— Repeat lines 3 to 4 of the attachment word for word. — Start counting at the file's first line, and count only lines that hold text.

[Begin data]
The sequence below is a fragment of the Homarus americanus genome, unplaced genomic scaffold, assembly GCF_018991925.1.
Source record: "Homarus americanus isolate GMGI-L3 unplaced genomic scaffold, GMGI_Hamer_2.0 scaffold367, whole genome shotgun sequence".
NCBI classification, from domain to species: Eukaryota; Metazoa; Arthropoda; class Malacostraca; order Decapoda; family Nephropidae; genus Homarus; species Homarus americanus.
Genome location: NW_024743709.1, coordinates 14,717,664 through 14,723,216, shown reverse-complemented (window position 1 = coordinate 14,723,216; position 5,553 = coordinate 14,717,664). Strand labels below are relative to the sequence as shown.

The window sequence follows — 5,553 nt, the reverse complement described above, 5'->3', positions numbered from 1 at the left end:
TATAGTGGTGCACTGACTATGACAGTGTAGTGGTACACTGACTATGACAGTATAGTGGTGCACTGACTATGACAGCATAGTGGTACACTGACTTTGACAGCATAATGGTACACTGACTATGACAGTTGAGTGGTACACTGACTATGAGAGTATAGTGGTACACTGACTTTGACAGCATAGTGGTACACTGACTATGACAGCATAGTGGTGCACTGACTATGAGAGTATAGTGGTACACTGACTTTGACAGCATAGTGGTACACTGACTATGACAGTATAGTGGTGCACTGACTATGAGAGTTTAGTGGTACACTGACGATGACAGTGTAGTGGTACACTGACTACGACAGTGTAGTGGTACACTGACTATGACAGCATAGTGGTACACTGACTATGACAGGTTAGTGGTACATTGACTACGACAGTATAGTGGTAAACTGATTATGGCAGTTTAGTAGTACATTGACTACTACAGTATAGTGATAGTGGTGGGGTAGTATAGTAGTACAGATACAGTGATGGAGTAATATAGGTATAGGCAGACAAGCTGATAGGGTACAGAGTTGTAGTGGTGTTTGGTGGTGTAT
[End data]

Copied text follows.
NCBI classification, from domain to species: Eukaryota; Metazoa; Arthropoda; class Malacostraca; order Decapoda; family Nephropidae; genus Homarus; species Homarus americanus.
Genome location: NW_024743709.1, coordinates 14,717,664 through 14,723,216, shown reverse-complemented (window position 1 = coordinate 14,723,216; position 5,553 = coordinate 14,717,664). Strand labels below are relative to the sequence as shown.